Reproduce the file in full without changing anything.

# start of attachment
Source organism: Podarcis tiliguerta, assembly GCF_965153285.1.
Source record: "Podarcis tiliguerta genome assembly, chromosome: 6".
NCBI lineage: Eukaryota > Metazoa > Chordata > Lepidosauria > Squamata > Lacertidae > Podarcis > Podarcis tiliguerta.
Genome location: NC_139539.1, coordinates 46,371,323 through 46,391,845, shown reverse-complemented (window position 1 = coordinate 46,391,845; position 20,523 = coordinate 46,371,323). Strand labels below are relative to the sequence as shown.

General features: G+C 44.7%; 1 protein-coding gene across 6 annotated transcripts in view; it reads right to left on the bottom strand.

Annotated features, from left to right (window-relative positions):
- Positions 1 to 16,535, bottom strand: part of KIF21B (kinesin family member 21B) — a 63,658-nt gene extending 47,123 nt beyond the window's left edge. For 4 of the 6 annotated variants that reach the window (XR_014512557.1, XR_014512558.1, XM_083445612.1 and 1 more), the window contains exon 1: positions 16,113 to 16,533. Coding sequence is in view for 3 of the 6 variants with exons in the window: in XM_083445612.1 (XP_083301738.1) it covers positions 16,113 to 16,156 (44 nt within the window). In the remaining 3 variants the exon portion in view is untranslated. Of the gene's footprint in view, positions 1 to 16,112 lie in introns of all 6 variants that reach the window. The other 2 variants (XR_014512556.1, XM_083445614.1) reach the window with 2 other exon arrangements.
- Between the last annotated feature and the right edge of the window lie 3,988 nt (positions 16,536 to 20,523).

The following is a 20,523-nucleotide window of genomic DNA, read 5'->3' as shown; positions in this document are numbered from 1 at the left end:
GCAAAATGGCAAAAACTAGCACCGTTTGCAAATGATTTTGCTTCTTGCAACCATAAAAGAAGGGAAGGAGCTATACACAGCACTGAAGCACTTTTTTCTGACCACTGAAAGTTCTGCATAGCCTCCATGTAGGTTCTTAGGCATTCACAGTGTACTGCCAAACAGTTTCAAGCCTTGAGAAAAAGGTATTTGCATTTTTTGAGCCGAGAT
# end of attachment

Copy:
Source organism: Podarcis tiliguerta, assembly GCF_965153285.1.
Source record: "Podarcis tiliguerta genome assembly, chromosome: 6".
NCBI lineage: Eukaryota > Metazoa > Chordata > Lepidosauria > Squamata > Lacertidae > Podarcis > Podarcis tiliguerta.
Genome location: NC_139539.1, coordinates 46,371,323 through 46,391,845, shown reverse-complemented (window position 1 = coordinate 46,391,845; position 20,523 = coordinate 46,371,323). Strand labels below are relative to the sequence as shown.

General features: G+C 44.7%; 1 protein-coding gene across 6 annotated transcripts in view; it reads right to left on the bottom strand.

Annotated features, from left to right (window-relative positions):
- Positions 1 to 16,535, bottom strand: part of KIF21B (kinesin family member 21B) — a 63,658-nt gene extending 47,123 nt beyond the window's left edge. For 4 of the 6 annotated variants that reach the window (XR_014512557.1, XR_014512558.1, XM_083445612.1 and 1 more), the window contains exon 1: positions 16,113 to 16,533. Coding sequence is in view for 3 of the 6 variants with exons in the window: in XM_083445612.1 (XP_083301738.1) it covers positions 16,113 to 16,156 (44 nt within the window). In the remaining 3 variants the exon portion in view is untranslated. Of the gene's footprint in view, positions 1 to 16,112 lie in introns of all 6 variants that reach the window. The other 2 variants (XR_014512556.1, XM_083445614.1) reach the window with 2 other exon arrangements.
- Between the last annotated feature and the right edge of the window lie 3,988 nt (positions 16,536 to 20,523).

The following is a 20,523-nucleotide window of genomic DNA, read 5'->3' as shown; positions in this document are numbered from 1 at the left end:
GCAAAATGGCAAAAACTAGCACCGTTTGCAAATGATTTTGCTTCTTGCAACCATAAAAGAAGGGAAGGAGCTATACACAGCACTGAAGCACTTTTTTCTGACCACTGAAAGTTCTGCATAGCCTCCATGTAGGTTCTTAGGCATTCACAGTGTACTGCCAAACAGTTTCAAGCCTTGAGAAAAAGGTATTTGCATTTTTTGAGCCGAGAT